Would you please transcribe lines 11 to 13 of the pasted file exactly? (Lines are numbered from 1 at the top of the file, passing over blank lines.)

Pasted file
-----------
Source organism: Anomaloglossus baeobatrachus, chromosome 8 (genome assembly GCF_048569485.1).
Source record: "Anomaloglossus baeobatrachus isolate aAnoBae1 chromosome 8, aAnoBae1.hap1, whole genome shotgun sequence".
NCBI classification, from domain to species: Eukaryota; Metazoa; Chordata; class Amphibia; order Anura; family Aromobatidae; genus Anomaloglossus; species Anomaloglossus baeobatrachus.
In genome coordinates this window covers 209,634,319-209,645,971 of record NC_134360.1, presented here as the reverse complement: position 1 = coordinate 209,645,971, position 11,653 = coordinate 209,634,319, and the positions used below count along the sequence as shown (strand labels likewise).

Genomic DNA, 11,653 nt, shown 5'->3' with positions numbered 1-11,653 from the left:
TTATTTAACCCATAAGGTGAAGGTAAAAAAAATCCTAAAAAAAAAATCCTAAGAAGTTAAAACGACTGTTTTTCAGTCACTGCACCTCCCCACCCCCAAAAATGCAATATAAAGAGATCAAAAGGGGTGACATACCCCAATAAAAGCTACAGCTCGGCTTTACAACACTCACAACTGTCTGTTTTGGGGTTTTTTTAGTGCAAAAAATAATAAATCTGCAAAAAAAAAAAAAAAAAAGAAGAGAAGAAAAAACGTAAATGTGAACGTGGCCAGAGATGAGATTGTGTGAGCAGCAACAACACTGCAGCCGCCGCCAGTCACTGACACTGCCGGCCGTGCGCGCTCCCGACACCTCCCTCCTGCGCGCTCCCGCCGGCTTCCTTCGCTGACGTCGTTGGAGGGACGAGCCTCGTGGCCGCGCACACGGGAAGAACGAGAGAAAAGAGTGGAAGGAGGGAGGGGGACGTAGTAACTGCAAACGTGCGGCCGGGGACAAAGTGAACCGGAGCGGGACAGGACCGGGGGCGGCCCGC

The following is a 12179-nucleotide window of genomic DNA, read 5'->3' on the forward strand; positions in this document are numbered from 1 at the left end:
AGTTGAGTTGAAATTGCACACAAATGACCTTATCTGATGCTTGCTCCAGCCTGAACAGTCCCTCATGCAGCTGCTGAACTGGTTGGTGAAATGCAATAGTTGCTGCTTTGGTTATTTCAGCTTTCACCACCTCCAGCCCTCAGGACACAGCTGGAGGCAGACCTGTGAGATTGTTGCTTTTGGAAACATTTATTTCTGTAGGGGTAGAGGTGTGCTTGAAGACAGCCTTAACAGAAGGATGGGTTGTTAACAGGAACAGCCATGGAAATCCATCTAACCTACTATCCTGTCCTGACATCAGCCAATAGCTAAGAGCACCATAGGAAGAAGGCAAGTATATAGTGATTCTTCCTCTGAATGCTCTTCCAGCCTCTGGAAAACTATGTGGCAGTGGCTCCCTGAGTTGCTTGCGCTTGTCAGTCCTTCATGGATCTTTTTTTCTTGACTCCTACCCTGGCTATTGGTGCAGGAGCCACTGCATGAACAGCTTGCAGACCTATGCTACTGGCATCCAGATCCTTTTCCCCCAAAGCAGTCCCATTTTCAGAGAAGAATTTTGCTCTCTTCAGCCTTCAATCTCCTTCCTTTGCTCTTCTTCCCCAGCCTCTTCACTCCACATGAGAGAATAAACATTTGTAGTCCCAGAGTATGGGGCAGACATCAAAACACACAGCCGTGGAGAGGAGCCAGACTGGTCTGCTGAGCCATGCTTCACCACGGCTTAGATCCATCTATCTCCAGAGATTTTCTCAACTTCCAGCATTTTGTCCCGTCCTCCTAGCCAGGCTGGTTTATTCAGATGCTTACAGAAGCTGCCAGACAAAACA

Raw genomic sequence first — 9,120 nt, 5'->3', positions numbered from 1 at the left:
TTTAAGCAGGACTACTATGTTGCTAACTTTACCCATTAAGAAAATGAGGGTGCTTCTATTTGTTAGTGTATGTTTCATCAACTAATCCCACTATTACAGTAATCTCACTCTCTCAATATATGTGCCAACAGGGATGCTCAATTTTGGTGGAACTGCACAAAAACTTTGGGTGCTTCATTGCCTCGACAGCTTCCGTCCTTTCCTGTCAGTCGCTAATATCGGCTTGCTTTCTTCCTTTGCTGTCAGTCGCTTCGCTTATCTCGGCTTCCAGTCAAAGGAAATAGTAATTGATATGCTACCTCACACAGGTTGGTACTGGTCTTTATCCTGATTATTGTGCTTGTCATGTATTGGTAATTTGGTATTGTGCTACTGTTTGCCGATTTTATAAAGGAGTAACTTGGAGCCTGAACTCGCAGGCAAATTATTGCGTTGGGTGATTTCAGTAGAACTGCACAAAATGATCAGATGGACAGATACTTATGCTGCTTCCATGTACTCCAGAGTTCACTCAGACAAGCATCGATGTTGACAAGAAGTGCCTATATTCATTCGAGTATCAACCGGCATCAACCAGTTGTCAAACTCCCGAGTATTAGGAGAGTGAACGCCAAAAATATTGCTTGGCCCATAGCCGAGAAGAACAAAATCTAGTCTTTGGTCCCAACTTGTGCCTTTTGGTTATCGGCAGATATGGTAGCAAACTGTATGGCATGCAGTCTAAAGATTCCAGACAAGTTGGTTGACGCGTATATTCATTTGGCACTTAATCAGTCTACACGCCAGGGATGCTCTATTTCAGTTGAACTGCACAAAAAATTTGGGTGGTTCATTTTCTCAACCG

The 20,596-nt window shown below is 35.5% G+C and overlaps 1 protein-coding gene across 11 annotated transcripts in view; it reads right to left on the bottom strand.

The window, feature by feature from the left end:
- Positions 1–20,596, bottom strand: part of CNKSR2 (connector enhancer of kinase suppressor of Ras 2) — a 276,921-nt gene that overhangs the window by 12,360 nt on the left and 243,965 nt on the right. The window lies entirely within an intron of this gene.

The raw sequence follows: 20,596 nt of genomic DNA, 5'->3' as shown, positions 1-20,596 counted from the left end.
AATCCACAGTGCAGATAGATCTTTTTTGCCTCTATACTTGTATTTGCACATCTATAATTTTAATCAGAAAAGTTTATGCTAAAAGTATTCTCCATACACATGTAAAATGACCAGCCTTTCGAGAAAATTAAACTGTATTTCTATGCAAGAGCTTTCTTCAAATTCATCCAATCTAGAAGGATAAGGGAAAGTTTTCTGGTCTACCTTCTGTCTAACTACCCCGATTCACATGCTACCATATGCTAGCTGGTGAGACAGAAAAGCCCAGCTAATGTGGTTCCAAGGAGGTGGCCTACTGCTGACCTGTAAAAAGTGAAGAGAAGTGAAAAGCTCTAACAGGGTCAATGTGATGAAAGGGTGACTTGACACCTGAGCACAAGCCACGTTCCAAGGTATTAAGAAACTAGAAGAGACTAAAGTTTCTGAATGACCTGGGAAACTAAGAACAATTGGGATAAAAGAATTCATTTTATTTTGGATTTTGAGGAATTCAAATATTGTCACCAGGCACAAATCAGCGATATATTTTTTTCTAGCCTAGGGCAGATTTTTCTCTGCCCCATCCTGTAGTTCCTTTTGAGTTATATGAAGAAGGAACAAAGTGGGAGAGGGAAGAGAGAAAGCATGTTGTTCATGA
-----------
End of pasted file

The 20,596-nt window shown below is 35.5% G+C and overlaps 1 protein-coding gene across 11 annotated transcripts in view; it reads right to left on the bottom strand.

The window, feature by feature from the left end:
- Positions 1–20,596, bottom strand: part of CNKSR2 (connector enhancer of kinase suppressor of Ras 2) — a 276,921-nt gene that overhangs the window by 12,360 nt on the left and 243,965 nt on the right. The window lies entirely within an intron of this gene.